Abortion

Some Ohio doctors and medical clinic managers say if the Ohio legislature passes some anti-abortion bills now under consideration, it’s very possible there will be a shortage of doctors and medical facilities to serve the needs of Ohio women. And they warn more Ohio women will die due to complications from pregnancies.

Women seeking an abortion in Ohio would have to wait longer to undergo the procedure and listen to their doctors describe all of the fetus' "relevant features" under a measure being considered by state lawmakers.

The Republican-led Legislature's most recent attempt at curbing abortions would also require doctors to tell women that the procedure increases the risk of breast cancer and may cause pain to the fetus.

The bill will be presented Wednesday at a House committee hearing.

The so-called "Heartbeat Bill" is dead in this session of the legislature, according to Republican Senate president Tom Niehaus. But its backers say they won't give up, and are still hoping for a last-minute maneuver to get it to the Senate floor before the end of the year. But one supporter of restrictions on abortion who's not getting involved is Gov. John Kasich.

"I let the legislature do its job, and then I respond.  I try not to wade into the legislature," says Kasich.  "I don't get in the middle of legislative activity."

Earlier this week, backers of what's known as the heartbeat abortion bill threatened to use a unusual tactic known as a discharge petition to bring the bill for a vote by the state senate - despite the wishes of it's president. Now the senate president is taking an unusual step of his own to make sure the bill does not come up for a vote by his members during the lame duck session.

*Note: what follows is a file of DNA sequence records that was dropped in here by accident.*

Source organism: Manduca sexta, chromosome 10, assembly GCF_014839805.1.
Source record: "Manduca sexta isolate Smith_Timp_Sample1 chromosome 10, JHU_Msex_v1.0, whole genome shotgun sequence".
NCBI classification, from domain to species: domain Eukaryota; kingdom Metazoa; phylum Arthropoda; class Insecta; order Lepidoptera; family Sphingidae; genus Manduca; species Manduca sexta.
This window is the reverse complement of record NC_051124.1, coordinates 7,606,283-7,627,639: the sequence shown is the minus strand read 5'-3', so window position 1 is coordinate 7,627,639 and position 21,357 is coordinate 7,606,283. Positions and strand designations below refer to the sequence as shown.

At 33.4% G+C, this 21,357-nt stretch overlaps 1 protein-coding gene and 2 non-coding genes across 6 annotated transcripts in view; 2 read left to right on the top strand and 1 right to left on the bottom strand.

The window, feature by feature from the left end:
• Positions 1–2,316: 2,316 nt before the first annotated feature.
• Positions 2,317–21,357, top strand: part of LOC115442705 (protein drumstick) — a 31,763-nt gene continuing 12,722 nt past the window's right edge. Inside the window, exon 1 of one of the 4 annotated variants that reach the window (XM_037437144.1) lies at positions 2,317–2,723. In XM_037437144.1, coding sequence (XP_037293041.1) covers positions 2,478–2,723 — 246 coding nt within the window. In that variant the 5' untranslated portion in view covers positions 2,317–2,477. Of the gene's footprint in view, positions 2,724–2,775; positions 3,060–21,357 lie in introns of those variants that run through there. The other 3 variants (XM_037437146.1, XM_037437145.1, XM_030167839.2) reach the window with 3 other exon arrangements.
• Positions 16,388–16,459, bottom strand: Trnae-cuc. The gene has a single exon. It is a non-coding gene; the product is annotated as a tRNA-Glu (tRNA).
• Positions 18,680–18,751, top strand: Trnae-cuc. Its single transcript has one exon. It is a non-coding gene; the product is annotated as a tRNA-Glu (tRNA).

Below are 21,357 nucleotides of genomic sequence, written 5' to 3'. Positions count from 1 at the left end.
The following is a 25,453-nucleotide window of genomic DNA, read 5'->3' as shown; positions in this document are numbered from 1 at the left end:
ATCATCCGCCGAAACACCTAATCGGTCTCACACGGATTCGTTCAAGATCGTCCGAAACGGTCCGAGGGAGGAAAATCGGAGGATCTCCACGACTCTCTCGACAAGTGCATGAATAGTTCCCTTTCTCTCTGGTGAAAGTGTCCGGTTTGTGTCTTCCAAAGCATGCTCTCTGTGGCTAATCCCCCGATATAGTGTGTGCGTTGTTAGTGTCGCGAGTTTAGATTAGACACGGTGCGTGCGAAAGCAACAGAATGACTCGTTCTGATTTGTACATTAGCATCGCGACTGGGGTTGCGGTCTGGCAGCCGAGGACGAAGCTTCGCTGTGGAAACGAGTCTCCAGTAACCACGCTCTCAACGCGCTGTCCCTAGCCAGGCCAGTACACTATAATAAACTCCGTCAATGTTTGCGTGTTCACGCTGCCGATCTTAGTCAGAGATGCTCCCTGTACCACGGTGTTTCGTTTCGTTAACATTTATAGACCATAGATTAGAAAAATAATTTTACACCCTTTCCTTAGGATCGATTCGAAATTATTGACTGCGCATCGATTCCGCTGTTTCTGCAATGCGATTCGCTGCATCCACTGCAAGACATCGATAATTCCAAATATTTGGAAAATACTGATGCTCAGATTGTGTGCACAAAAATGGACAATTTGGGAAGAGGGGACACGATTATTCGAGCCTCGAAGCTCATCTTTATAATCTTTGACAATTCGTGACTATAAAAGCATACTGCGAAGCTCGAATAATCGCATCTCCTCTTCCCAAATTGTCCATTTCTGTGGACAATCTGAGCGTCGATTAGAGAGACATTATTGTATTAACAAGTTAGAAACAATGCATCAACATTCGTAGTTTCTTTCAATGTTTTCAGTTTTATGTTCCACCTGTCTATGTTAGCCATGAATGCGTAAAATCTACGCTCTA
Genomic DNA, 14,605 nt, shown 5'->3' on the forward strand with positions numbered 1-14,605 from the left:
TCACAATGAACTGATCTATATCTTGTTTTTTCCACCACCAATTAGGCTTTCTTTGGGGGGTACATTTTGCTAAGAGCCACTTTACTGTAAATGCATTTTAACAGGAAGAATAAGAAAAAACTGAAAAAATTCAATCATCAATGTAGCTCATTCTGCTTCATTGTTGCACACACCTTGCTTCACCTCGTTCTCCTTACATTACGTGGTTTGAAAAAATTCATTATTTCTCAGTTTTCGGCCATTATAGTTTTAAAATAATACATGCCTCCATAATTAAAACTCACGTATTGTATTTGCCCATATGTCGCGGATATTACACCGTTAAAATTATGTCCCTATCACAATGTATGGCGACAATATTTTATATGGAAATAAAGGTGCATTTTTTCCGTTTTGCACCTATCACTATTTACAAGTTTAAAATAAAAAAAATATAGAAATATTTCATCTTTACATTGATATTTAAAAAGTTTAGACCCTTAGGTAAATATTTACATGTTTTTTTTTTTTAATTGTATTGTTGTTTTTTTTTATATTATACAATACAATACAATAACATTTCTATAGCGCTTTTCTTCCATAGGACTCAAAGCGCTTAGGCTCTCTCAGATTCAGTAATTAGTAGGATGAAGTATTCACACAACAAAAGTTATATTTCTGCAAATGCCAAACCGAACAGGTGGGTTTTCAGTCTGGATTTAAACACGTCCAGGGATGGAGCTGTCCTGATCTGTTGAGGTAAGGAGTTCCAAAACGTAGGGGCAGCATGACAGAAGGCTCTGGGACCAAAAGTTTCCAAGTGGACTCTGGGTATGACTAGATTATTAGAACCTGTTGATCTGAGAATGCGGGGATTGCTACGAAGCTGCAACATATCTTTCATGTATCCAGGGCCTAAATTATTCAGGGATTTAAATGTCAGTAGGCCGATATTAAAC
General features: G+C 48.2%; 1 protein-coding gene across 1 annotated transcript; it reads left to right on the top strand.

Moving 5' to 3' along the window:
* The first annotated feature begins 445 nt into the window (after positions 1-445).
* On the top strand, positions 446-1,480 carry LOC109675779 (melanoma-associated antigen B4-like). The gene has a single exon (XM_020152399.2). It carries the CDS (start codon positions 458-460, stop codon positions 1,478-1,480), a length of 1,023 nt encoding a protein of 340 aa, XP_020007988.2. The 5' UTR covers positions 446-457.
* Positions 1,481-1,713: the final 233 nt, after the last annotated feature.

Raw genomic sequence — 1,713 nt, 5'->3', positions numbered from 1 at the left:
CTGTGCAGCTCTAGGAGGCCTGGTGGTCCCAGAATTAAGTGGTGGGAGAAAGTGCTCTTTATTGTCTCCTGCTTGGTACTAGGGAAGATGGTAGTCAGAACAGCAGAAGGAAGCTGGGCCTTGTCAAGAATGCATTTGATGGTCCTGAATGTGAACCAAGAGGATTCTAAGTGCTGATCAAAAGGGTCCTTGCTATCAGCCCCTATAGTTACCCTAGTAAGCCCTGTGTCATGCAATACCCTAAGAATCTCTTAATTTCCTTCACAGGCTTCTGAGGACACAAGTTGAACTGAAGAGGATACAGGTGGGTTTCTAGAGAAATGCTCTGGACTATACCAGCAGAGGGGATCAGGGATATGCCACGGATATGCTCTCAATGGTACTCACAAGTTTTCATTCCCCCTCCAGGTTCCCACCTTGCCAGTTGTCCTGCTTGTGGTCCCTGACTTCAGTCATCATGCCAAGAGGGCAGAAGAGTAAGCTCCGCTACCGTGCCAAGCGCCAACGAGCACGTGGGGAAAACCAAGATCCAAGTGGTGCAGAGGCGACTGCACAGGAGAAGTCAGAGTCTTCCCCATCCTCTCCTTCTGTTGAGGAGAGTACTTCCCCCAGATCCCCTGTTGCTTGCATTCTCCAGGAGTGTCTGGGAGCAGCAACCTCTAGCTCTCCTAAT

Ohio Senate President Tom Niehaus has used an unusual procedure to keep the heartbeat abortion bill tied up in a senate committee for the next 30 days so it can’t come onto the floor for a vote.

Abortions By Ohio Women Are At An All-time Low

Nov 27, 2012

The Ohio Department of Health reports that induced abortions dropped 12 percent last year, hitting the lowest number since the state started tracking them 35 years ago.

The Akron Beacon Journal reports that abortions have fallen in Ohio each year since 2000. Experts attribute it to a variety of factors, including increased use of birth control, better access to health care and improved health education.

The number of overall Ohio births also has fallen, 16.5 percent from 1990 to 2010.

An Ohio house committee has recommended a bill that would re-prioritize funding for family planning services so that Planned Parenthood would be last on the list.

An Ohio House committee is scheduled to take a possible vote on a bill that could put Planned Parenthood in the back of the line when it comes to money for family planning services. That’s just one of the bills that lawmakers will likely consider in the coming lame duck session of the Ohio legislature.

As the 40th anniversary of Roe v. Wade, the US Supreme Court case legalizing abortion, approaches, many Americans assume that legalized abortion is only as old as that ruling. In fact, as Anna Peterson discusses this month, abortion had only been made illegal at the turn of the 20th century. The different histories of abortion in Europe and the United States reveal much about the current state of American debates-so prominent in the 2012 elections campaigns-over abortion and women's health.

Democrats in the Ohio legislature are angry about a proposal that’s been slipped into a budget adjustment bill. The proposal would strip away money from Planned Parenthoods throughout Ohio.

House Republicans in Ohio are pursuing a proposal that targets abortion providers like Planned Parenthood while directing public health care dollars to other programs that help uninsured and underinsured women.

To avoid constitutional issues, lawmakers placed Planned Parenthood at the back of the line for money rather than defunding it entirely.

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